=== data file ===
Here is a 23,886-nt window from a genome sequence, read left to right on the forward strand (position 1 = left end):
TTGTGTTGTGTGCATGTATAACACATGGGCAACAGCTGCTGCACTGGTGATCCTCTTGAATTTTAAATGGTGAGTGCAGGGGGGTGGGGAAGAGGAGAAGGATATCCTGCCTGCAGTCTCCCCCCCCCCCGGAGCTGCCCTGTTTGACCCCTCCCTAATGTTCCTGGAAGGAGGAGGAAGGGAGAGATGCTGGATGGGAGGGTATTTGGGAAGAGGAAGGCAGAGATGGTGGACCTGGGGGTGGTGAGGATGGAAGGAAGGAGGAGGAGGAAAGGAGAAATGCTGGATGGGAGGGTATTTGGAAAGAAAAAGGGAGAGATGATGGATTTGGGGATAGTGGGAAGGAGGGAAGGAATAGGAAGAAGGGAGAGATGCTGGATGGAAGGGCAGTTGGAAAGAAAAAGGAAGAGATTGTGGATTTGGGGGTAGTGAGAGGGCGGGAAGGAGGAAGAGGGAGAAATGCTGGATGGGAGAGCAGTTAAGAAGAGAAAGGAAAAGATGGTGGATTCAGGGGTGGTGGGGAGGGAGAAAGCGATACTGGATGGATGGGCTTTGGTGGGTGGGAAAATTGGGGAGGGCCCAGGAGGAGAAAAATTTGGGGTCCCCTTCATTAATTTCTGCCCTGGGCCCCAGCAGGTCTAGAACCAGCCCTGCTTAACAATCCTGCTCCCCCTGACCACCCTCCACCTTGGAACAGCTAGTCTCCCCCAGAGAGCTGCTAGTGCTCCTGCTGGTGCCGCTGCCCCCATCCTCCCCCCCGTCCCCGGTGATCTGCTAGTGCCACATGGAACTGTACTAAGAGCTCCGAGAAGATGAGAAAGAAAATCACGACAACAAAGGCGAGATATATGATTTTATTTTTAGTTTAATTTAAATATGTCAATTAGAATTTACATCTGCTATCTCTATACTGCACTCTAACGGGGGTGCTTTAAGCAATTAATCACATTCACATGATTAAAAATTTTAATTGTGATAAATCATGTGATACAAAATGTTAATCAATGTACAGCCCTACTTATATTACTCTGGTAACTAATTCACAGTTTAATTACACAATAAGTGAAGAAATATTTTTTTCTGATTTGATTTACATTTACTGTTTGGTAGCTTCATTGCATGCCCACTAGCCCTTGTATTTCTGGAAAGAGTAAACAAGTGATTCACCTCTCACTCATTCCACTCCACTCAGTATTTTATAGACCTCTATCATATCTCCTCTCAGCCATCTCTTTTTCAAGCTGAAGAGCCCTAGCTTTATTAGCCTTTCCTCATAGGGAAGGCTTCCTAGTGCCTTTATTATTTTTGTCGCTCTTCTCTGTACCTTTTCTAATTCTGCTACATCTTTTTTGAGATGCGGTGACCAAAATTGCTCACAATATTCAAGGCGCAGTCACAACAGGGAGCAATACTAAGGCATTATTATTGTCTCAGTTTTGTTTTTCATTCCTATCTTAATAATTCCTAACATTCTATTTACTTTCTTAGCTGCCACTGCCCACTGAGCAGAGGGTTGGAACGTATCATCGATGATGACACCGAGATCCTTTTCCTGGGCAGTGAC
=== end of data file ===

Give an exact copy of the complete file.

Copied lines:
Here is a 23,886-nt window from a genome sequence, read left to right on the forward strand (position 1 = left end):
TTGTGTTGTGTGCATGTATAACACATGGGCAACAGCTGCTGCACTGGTGATCCTCTTGAATTTTAAATGGTGAGTGCAGGGGGGTGGGGAAGAGGAGAAGGATATCCTGCCTGCAGTCTCCCCCCCCCCCGGAGCTGCCCTGTTTGACCCCTCCCTAATGTTCCTGGAAGGAGGAGGAAGGGAGAGATGCTGGATGGGAGGGTATTTGGGAAGAGGAAGGCAGAGATGGTGGACCTGGGGGTGGTGAGGATGGAAGGAAGGAGGAGGAGGAAAGGAGAAATGCTGGATGGGAGGGTATTTGGAAAGAAAAAGGGAGAGATGATGGATTTGGGGATAGTGGGAAGGAGGGAAGGAATAGGAAGAAGGGAGAGATGCTGGATGGAAGGGCAGTTGGAAAGAAAAAGGAAGAGATTGTGGATTTGGGGGTAGTGAGAGGGCGGGAAGGAGGAAGAGGGAGAAATGCTGGATGGGAGAGCAGTTAAGAAGAGAAAGGAAAAGATGGTGGATTCAGGGGTGGTGGGGAGGGAGAAAGCGATACTGGATGGATGGGCTTTGGTGGGTGGGAAAATTGGGGAGGGCCCAGGAGGAGAAAAATTTGGGGTCCCCTTCATTAATTTCTGCCCTGGGCCCCAGCAGGTCTAGAACCAGCCCTGCTTAACAATCCTGCTCCCCCTGACCACCCTCCACCTTGGAACAGCTAGTCTCCCCCAGAGAGCTGCTAGTGCTCCTGCTGGTGCCGCTGCCCCCATCCTCCCCCCCGTCCCCGGTGATCTGCTAGTGCCACATGGAACTGTACTAAGAGCTCCGAGAAGATGAGAAAGAAAATCACGACAACAAAGGCGAGATATATGATTTTATTTTTAGTTTAATTTAAATATGTCAATTAGAATTTACATCTGCTATCTCTATACTGCACTCTAACGGGGGTGCTTTAAGCAATTAATCACATTCACATGATTAAAAATTTTAATTGTGATAAATCATGTGATACAAAATGTTAATCAATGTACAGCCCTACTTATATTACTCTGGTAACTAATTCACAGTTTAATTACACAATAAGTGAAGAAATATTTTTTTCTGATTTGATTTACATTTACTGTTTGGTAGCTTCATTGCATGCCCACTAGCCCTTGTATTTCTGGAAAGAGTAAACAAGTGATTCACCTCTCACTCATTCCACTCCACTCAGTATTTTATAGACCTCTATCATATCTCCTCTCAGCCATCTCTTTTTCAAGCTGAAGAGCCCTAGCTTTATTAGCCTTTCCTCATAGGGAAGGCTTCCTAGTGCCTTTATTATTTTTGTCGCTCTTCTCTGTACCTTTTCTAATTCTGCTACATCTTTTTTGAGATGCGGTGACCAAAATTGCTCACAATATTCAAGGCGCAGTCACAACAGGGAGCAATACTAAGGCATTATTATTGTCTCAGTTTTGTTTTTCATTCCTATCTTAATAATTCCTAACATTCTATTTACTTTCTTAGCTGCCACTGCCCACTGAGCAGAGGGTTGGAACGTATCATCGATGATGACACCGAGATCCTTTTCCTGGGCAGTGAC